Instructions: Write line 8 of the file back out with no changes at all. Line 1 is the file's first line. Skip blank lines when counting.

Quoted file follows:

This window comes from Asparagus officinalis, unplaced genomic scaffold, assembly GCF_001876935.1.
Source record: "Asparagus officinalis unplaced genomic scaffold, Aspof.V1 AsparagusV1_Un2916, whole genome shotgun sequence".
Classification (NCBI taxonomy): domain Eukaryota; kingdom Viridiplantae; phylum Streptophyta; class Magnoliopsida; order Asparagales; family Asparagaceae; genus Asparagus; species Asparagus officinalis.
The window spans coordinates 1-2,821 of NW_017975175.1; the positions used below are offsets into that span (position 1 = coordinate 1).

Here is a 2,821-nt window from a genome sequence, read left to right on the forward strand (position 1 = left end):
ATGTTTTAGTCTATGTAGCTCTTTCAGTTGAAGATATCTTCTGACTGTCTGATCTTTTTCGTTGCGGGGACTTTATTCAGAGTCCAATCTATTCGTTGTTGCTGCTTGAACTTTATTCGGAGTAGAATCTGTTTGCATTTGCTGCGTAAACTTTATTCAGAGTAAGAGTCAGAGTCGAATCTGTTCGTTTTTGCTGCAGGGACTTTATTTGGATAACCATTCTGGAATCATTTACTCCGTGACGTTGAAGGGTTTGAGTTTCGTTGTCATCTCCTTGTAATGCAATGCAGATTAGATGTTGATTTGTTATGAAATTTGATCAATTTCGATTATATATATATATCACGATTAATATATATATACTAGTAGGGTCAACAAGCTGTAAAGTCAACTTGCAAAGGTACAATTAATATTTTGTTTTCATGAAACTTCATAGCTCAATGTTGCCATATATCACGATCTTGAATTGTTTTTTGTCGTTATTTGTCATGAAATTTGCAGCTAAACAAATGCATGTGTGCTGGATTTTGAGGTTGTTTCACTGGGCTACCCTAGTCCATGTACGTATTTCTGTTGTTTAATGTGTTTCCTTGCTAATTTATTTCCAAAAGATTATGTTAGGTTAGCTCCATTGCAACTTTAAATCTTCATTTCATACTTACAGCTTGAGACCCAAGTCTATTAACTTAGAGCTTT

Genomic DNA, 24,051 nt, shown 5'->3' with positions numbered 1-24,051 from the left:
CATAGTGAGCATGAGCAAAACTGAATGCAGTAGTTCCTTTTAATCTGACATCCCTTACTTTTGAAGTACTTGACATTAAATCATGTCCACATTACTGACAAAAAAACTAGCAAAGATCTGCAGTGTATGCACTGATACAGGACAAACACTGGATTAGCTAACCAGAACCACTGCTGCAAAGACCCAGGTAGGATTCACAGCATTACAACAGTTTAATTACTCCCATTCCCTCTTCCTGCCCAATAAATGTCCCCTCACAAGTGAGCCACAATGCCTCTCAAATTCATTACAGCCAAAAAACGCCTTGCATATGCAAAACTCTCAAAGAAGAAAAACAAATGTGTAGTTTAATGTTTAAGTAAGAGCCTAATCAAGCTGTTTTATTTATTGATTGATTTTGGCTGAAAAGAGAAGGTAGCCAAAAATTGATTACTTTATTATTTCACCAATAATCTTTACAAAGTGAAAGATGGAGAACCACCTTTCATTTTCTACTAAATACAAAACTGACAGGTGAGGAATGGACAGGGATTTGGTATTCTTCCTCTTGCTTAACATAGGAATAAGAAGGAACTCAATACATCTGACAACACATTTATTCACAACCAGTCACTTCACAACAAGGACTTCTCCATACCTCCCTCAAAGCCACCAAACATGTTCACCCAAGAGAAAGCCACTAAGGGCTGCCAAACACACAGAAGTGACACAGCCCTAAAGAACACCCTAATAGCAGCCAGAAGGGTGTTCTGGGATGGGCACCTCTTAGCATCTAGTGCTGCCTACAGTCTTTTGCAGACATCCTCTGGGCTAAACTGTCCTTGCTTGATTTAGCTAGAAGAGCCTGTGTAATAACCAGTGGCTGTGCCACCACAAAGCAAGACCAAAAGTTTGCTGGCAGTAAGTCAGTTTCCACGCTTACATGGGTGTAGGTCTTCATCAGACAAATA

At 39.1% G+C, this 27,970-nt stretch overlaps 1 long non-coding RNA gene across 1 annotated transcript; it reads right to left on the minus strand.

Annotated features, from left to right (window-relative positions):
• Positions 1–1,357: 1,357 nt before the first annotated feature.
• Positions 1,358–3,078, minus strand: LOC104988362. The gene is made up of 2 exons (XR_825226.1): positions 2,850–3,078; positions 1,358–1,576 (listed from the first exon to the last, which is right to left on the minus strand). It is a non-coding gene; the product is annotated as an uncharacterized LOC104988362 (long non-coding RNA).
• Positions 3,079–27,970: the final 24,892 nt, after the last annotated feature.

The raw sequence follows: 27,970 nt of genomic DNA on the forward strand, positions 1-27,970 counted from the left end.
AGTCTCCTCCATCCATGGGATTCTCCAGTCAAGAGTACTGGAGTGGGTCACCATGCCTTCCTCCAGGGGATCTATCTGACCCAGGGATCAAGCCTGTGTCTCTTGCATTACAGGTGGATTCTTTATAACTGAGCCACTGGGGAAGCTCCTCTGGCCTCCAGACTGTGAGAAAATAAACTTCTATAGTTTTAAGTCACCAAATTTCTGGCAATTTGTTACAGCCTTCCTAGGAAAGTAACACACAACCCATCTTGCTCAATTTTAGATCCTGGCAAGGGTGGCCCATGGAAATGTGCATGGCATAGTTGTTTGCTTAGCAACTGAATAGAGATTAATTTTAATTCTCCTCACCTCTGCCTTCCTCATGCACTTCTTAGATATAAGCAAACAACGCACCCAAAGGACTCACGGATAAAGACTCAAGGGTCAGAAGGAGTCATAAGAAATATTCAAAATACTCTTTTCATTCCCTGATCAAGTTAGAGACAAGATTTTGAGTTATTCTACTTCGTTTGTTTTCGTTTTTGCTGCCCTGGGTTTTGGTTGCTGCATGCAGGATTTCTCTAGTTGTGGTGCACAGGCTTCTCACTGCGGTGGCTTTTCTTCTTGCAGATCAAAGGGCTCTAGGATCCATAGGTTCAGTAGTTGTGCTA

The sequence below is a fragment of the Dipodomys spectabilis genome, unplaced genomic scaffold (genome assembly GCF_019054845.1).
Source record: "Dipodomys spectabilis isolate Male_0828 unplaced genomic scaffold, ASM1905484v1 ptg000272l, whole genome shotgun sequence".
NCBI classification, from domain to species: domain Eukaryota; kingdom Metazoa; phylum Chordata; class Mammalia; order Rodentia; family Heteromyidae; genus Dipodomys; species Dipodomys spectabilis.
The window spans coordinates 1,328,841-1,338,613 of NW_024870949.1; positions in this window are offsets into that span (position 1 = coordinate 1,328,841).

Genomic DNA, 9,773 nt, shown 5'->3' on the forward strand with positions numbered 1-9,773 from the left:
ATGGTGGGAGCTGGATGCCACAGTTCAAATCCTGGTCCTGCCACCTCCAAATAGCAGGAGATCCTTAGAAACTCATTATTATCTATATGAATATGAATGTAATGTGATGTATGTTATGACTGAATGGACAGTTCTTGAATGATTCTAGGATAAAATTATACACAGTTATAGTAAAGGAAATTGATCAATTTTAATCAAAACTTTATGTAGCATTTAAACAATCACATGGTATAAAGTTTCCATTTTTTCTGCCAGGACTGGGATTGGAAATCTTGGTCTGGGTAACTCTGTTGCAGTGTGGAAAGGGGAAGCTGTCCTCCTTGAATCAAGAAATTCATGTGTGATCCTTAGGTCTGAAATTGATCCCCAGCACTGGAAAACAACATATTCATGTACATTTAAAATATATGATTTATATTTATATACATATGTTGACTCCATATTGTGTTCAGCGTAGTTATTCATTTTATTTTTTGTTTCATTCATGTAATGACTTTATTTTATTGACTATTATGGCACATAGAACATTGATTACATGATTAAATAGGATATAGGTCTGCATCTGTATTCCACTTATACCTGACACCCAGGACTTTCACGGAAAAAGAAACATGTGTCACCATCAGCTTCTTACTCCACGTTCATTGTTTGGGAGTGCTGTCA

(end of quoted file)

CATAGTGAGCATGAGCAAAACTGAATGCAGTAGTTCCTTTTAATCTGACATCCCTTACTTTTGAAGTACTTGACATTAAATCATGTCCACATTACTGACAAAAAAACTAGCAAAGATCTGCAGTGTATGCACTGATACAGGACAAACACTGGATTAGCTAACCAGAACCACTGCTGCAAAGACCCAGGTAGGATTCACAGCATTACAACAGTTTAATTACTCCCATTCCCTCTTCCTGCCCAATAAATGTCCCCTCACAAGTGAGCCACAATGCCTCTCAAATTCATTACAGCCAAAAAACGCCTTGCATATGCAAAACTCTCAAAGAAGAAAAACAAATGTGTAGTTTAATGTTTAAGTAAGAGCCTAATCAAGCTGTTTTATTTATTGATTGATTTTGGCTGAAAAGAGAAGGTAGCCAAAAATTGATTACTTTATTATTTCACCAATAATCTTTACAAAGTGAAAGATGGAGAACCACCTTTCATTTTCTACTAAATACAAAACTGACAGGTGAGGAATGGACAGGGATTTGGTATTCTTCCTCTTGCTTAACATAGGAATAAGAAGGAACTCAATACATCTGACAACACATTTATTCACAACCAGTCACTTCACAACAAGGACTTCTCCATACCTCCCTCAAAGCCACCAAACATGTTCACCCAAGAGAAAGCCACTAAGGGCTGCCAAACACACAGAAGTGACACAGCCCTAAAGAACACCCTAATAGCAGCCAGAAGGGTGTTCTGGGATGGGCACCTCTTAGCATCTAGTGCTGCCTACAGTCTTTTGCAGACATCCTCTGGGCTAAACTGTCCTTGCTTGATTTAGCTAGAAGAGCCTGTGTAATAACCAGTGGCTGTGCCACCACAAAGCAAGACCAAAAGTTTGCTGGCAGTAAGTCAGTTTCCACGCTTACATGGGTGTAGGTCTTCATCAGACAAATA